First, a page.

This research track focuses on the study of persons who are affected by FASD.
Select one of the sub-pages below to review information about either of these research directions.
FASD Research Search Site in FASD Connections
National Organization on Fetal Alcohol Syndrome Journal Article Search
American Academy of Pediatrics
Collaborative Initiative on Fetal Alcohol Spectrum Disorders
Fetal Alcohol Spectrum Disorders Study Group
FASD Research From 1973 to 2004
National Institute on Alcohol Abuse and Alcoholism Issue of Alcohol Research and Health Special Issue, “Fetal Alcohol Spectrum Disorders”
Fetal Alcohol Spectrum Disorders Center for Excellence Advanced Search of FASD Database
FASD research compiled by Not a Single Drop.org
Many parents and caregivers of individuals who are affected by FASD struggle not only with the day-to-day and emotional costs surrounding the challenges caused by fetal alcohol damage, but also with the financial impact of caring for their loved one. In addition, families and professionals who are concerned with FASD in our society understand that, in order to draw the attention of governments and legislators to the importance of structures and services for those who are affected by prenatal alcohol exposure, the financial impact of FASD must be noted.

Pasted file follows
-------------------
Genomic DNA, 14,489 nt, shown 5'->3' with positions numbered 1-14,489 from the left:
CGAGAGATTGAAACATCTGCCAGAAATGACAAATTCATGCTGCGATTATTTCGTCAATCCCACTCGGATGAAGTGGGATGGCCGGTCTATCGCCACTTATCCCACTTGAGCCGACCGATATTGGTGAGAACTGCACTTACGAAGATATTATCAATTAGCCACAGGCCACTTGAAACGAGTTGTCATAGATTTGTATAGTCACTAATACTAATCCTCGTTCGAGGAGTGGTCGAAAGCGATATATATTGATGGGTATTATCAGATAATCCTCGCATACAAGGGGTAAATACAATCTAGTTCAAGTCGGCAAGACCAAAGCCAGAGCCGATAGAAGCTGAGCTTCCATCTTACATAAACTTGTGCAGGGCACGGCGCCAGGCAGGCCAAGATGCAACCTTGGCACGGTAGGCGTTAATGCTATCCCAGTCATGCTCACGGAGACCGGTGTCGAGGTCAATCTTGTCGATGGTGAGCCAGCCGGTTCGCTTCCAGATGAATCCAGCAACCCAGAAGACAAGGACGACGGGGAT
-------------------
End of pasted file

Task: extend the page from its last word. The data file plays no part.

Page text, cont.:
In 2003, the SAMHSA (Substance Abuse and Mental Health Services Administration) FASD Center for Excellence published this report. It provides information on how much money FASD costs federal and state governments in the United States.
Direct costs include the actual use of goods and services by an affected individual, such as:
- Health care
- Mental health services
- Special education
- Residential care
- Vocational rehabilitation
- Costs for incarceration
Indirect costs include the loss of an individual’s potential productivity. The needs of individuals affected by FASD currently generate considerable costs for the social welfare, educational, medical, judicial and correctional systems and significant challenges for
communities. These indirect or “opportunity” costs include:
The SAMHSA report stated that direct costs were $3.9 billion, and indirect costs added another $1.5 billion. Canadian research published in 2006 corroborated that the annual direct costs of FAS alone are approximately $4 billion. These amounts are based on statistics which estimate an FAS birth rate of 2 per 1,000 births.